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18 Criminology & Pub. Pol'y 161 (2019)
The Future of CCTV

handle is hein.journals/crpp18 and id is 163 raw text is: 

DOI: 10.1111/1745-9133.12422                                              CRIMINOLOGY

POLICY ESSAY                                                                 ( Public Policy

The future of CCTV

Wesley G. Skogan

Northwestern University

Wesley G. Skogan, Institute for Policy Research, Northwestern University, 2040 Sheridan Road, Evanston, IL 60208.
Email: skogan @northwestem.edu

Eric Piza, Brandon Welsh, David Farrington, and Amanda Thomas (2019, this issue) present an
updated systematic review of the effects of surveillance cameras on crime. The authors document
the growth of closed-circuit television (CCTV) surveillance and note that the presence of cameras has
become part of everyday life. Observing that the effectiveness of these systems as crime prevention
tools was initially accepted without much real analysis, Piza et al. describe the increasing number
and somewhat greater sophistication of evaluations that have since been conducted to document their
capabilities. They conclude with a careful summary of the circumstances under which the adoption of
CCTV seems to yield crime-prevention benefits.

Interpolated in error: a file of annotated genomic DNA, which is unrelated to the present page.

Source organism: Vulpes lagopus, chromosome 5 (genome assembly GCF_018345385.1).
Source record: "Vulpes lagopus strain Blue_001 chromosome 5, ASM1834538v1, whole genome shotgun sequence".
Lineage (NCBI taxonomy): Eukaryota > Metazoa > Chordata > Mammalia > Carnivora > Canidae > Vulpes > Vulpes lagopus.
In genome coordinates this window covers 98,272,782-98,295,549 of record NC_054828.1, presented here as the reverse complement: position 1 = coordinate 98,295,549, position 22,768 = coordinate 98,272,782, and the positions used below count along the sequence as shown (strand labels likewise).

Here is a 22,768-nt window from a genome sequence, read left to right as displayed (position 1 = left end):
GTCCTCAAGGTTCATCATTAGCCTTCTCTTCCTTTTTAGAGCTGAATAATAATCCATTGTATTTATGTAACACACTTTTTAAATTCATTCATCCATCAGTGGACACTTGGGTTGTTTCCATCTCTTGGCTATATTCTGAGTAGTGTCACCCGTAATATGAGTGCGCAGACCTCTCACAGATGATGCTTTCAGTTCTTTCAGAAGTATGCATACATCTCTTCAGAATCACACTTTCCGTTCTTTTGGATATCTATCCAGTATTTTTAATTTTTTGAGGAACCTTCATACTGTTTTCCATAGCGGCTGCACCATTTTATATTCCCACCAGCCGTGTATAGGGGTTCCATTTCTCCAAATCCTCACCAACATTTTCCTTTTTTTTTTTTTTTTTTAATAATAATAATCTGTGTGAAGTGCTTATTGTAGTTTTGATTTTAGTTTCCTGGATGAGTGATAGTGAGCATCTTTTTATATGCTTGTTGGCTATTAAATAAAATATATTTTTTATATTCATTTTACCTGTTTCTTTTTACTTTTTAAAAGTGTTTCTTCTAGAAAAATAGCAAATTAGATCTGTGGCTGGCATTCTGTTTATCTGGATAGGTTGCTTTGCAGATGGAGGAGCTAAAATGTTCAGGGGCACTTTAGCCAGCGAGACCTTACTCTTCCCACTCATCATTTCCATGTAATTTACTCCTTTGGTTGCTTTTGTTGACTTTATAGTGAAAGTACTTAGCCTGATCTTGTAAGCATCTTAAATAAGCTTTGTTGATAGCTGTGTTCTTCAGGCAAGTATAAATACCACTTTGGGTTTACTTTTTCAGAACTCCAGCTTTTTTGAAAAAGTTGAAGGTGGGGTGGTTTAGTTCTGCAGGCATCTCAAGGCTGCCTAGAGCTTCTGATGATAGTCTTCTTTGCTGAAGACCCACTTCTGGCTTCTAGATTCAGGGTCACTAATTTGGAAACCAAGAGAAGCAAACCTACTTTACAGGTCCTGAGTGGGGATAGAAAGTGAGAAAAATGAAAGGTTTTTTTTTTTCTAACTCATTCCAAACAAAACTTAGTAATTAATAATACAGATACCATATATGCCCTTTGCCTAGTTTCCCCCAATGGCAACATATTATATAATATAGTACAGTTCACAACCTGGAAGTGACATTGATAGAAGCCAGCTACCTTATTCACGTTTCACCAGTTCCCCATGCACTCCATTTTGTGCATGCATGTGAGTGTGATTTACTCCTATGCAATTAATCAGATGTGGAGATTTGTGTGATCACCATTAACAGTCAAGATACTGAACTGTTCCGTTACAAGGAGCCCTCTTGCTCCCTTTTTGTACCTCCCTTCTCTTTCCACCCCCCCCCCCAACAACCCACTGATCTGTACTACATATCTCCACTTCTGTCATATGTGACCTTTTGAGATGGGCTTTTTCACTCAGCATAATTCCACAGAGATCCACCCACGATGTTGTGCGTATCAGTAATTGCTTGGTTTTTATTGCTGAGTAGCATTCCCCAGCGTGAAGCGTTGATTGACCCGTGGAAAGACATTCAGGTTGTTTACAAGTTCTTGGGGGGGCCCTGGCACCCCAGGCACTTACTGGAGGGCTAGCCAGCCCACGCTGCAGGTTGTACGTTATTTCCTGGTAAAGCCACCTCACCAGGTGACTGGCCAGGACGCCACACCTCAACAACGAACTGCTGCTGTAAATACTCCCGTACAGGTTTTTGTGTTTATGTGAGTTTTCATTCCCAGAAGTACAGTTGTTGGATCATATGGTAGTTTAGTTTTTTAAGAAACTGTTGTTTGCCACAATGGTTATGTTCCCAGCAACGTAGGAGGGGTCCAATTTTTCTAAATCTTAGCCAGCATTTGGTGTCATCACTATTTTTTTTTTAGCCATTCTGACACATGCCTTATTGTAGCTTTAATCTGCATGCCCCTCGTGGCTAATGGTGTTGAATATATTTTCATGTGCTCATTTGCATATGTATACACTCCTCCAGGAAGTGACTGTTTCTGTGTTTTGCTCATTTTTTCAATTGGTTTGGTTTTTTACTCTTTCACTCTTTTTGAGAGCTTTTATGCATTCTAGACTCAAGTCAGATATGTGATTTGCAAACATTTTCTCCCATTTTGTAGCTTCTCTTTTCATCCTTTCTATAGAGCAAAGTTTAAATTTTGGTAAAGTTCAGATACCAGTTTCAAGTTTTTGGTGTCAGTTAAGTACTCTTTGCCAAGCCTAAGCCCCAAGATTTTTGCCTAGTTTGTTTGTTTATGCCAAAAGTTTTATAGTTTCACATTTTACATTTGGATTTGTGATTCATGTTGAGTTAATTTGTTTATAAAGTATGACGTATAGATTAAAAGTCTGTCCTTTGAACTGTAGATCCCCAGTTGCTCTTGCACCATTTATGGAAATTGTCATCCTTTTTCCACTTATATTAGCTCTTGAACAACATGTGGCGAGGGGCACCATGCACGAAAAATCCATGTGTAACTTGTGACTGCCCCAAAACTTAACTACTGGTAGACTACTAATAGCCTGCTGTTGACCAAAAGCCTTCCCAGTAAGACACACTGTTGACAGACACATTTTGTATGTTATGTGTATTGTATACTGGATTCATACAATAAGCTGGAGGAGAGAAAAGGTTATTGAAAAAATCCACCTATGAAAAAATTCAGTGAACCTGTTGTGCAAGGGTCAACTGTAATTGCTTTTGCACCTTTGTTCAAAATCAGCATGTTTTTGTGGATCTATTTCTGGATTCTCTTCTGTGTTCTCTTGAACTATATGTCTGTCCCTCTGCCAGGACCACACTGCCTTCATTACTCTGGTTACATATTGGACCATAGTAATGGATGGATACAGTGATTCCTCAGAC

Only a small section of the Piza et al. (2019) article is focused on the future of CCTV for that lies
beyond its purpose. CCTV's close association with other digital technologies, the explosion in Internet-
connected devices with complementary roles to play in crime prevention, and the rapidly changing tech
world, however, indicates the future of CCTV may be about now, arriving just on the heels of the report
by Piza et al. In this policy essay, I explore the immediate future and discuss an expansion in the scope of
what CCTV looks like, focusing on a shift toward proactivity on the part of increasingly autonomous
cameras; the growing number of license plate readers and linked traffic cameras; and emerging roles
for drone cameras. Further into the future lies the most transformative CCTV technology of them all,
facial recognition. What is stressed throughout is the importance of the increasingly integrated sensing
and information processing network into which they feed, known more generically as the Internet of


One key finding of the Piza et al. (2019) article is that actively managed CCTV systems are more
effective. Passive systems are mainly useful for generating forensic images, one that can be used after
the fact to identify possible offenders and offense details after an incident is reported by the victim
or otherwise comes to light. Actively managed systems, on the other hand, require that someone is
watching. This might be a security guard assigned to a parking lot or a team gathered around a wall
of screens at a centrally managed facility. Employing people to watch screens to mobilize a rapid law-
enforcement response obviously costs a lot more than does passively recording possibly useful images

Criminology & Public Policy. 2019;18:161-166. wileyonlinelibrary.com/jounal/capp  © 2019 American Society of Criminology I 161

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